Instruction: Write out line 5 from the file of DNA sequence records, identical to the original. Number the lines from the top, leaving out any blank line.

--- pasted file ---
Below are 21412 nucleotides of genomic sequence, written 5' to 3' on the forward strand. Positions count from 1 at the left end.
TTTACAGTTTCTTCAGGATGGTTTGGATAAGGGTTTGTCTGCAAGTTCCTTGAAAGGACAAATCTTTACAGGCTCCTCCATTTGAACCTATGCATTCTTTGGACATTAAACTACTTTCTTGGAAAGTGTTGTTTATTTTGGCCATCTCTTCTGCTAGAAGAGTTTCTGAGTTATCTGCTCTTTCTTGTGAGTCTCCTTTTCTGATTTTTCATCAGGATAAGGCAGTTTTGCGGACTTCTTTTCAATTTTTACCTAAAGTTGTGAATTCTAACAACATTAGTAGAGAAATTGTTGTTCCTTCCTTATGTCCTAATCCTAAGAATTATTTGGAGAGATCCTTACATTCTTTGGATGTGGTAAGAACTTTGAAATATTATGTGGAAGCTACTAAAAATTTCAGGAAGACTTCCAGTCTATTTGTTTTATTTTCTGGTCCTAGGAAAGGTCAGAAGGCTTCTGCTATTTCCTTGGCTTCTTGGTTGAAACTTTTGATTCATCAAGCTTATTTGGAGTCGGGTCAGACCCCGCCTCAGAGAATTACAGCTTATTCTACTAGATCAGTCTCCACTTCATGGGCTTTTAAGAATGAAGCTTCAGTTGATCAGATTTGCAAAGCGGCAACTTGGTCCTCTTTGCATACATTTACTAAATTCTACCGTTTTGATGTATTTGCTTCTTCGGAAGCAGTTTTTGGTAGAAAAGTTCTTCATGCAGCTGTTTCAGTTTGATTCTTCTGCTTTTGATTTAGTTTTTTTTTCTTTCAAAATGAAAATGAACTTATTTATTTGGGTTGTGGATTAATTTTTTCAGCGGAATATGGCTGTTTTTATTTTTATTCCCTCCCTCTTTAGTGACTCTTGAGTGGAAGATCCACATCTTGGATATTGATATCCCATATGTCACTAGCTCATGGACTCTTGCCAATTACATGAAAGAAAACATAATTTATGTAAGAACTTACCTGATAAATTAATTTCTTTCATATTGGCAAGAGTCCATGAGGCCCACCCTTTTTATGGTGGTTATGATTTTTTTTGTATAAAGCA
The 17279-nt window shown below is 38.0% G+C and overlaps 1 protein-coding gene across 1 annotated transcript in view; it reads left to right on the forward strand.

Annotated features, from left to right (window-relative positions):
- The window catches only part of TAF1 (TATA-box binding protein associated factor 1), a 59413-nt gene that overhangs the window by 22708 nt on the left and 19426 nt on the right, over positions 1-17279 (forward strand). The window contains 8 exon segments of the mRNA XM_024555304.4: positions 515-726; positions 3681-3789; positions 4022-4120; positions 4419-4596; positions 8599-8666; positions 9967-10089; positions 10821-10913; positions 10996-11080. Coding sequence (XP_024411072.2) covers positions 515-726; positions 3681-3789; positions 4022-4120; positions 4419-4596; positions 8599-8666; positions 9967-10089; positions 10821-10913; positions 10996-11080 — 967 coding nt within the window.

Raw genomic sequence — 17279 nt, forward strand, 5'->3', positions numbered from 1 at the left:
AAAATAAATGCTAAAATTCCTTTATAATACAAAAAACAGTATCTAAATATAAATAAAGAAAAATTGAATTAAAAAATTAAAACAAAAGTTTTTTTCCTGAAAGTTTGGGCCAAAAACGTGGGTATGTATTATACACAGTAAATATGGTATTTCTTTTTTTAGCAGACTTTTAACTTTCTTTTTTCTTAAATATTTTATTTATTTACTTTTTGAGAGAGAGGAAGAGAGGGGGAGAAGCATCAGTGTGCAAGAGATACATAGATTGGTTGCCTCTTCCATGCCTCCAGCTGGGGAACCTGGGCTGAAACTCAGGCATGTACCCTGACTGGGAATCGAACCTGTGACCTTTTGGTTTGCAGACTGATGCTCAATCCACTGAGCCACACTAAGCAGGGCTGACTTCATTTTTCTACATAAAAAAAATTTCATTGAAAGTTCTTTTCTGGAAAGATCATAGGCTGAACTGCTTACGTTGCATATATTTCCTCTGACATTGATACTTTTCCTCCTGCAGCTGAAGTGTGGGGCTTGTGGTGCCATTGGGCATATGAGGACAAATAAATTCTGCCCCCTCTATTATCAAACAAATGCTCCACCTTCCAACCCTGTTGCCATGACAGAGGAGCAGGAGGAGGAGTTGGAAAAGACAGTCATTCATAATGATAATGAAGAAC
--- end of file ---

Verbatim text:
- The window catches only part of TAF1 (TATA-box binding protein associated factor 1), a 59413-nt gene that overhangs the window by 22708 nt on the left and 19426 nt on the right, over positions 1-17279 (forward strand). The window contains 8 exon segments of the mRNA XM_024555304.4: positions 515-726; positions 3681-3789; positions 4022-4120; positions 4419-4596; positions 8599-8666; positions 9967-10089; positions 10821-10913; positions 10996-11080. Coding sequence (XP_024411072.2) covers positions 515-726; positions 3681-3789; positions 4022-4120; positions 4419-4596; positions 8599-8666; positions 9967-10089; positions 10821-10913; positions 10996-11080 — 967 coding nt within the window.